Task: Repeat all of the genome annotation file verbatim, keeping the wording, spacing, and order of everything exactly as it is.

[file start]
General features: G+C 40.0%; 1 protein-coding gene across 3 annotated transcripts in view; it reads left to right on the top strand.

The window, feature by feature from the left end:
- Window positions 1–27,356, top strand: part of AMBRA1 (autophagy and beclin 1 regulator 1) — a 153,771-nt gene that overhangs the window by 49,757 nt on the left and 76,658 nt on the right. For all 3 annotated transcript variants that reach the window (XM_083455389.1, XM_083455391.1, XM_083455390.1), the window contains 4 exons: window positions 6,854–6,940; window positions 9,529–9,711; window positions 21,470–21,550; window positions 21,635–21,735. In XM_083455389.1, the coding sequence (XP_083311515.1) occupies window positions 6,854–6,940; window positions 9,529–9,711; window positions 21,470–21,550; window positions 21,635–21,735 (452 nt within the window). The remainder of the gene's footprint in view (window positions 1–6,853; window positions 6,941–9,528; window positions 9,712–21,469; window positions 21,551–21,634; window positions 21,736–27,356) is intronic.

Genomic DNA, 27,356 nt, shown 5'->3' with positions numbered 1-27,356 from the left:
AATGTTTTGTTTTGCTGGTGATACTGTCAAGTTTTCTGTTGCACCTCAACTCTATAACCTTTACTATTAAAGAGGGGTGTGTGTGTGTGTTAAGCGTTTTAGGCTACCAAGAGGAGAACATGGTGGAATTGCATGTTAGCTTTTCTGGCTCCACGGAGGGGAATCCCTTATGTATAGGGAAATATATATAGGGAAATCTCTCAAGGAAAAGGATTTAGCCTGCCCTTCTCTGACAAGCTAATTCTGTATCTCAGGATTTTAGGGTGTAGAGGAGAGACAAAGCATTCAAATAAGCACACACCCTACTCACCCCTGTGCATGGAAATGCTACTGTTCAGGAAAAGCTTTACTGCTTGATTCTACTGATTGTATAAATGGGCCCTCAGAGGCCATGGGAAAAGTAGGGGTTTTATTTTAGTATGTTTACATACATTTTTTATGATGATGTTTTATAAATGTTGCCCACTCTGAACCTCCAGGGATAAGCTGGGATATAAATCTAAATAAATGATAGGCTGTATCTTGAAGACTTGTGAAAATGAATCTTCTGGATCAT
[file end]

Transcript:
General features: G+C 40.0%; 1 protein-coding gene across 3 annotated transcripts in view; it reads left to right on the top strand.

The window, feature by feature from the left end:
- Window positions 1–27,356, top strand: part of AMBRA1 (autophagy and beclin 1 regulator 1) — a 153,771-nt gene that overhangs the window by 49,757 nt on the left and 76,658 nt on the right. For all 3 annotated transcript variants that reach the window (XM_083455389.1, XM_083455391.1, XM_083455390.1), the window contains 4 exons: window positions 6,854–6,940; window positions 9,529–9,711; window positions 21,470–21,550; window positions 21,635–21,735. In XM_083455389.1, the coding sequence (XP_083311515.1) occupies window positions 6,854–6,940; window positions 9,529–9,711; window positions 21,470–21,550; window positions 21,635–21,735 (452 nt within the window). The remainder of the gene's footprint in view (window positions 1–6,853; window positions 6,941–9,528; window positions 9,712–21,469; window positions 21,551–21,634; window positions 21,736–27,356) is intronic.

Genomic DNA, 27,356 nt, shown 5'->3' with positions numbered 1-27,356 from the left:
AATGTTTTGTTTTGCTGGTGATACTGTCAAGTTTTCTGTTGCACCTCAACTCTATAACCTTTACTATTAAAGAGGGGTGTGTGTGTGTGTTAAGCGTTTTAGGCTACCAAGAGGAGAACATGGTGGAATTGCATGTTAGCTTTTCTGGCTCCACGGAGGGGAATCCCTTATGTATAGGGAAATATATATAGGGAAATCTCTCAAGGAAAAGGATTTAGCCTGCCCTTCTCTGACAAGCTAATTCTGTATCTCAGGATTTTAGGGTGTAGAGGAGAGACAAAGCATTCAAATAAGCACACACCCTACTCACCCCTGTGCATGGAAATGCTACTGTTCAGGAAAAGCTTTACTGCTTGATTCTACTGATTGTATAAATGGGCCCTCAGAGGCCATGGGAAAAGTAGGGGTTTTATTTTAGTATGTTTACATACATTTTTTATGATGATGTTTTATAAATGTTGCCCACTCTGAACCTCCAGGGATAAGCTGGGATATAAATCTAAATAAATGATAGGCTGTATCTTGAAGACTTGTGAAAATGAATCTTCTGGATCAT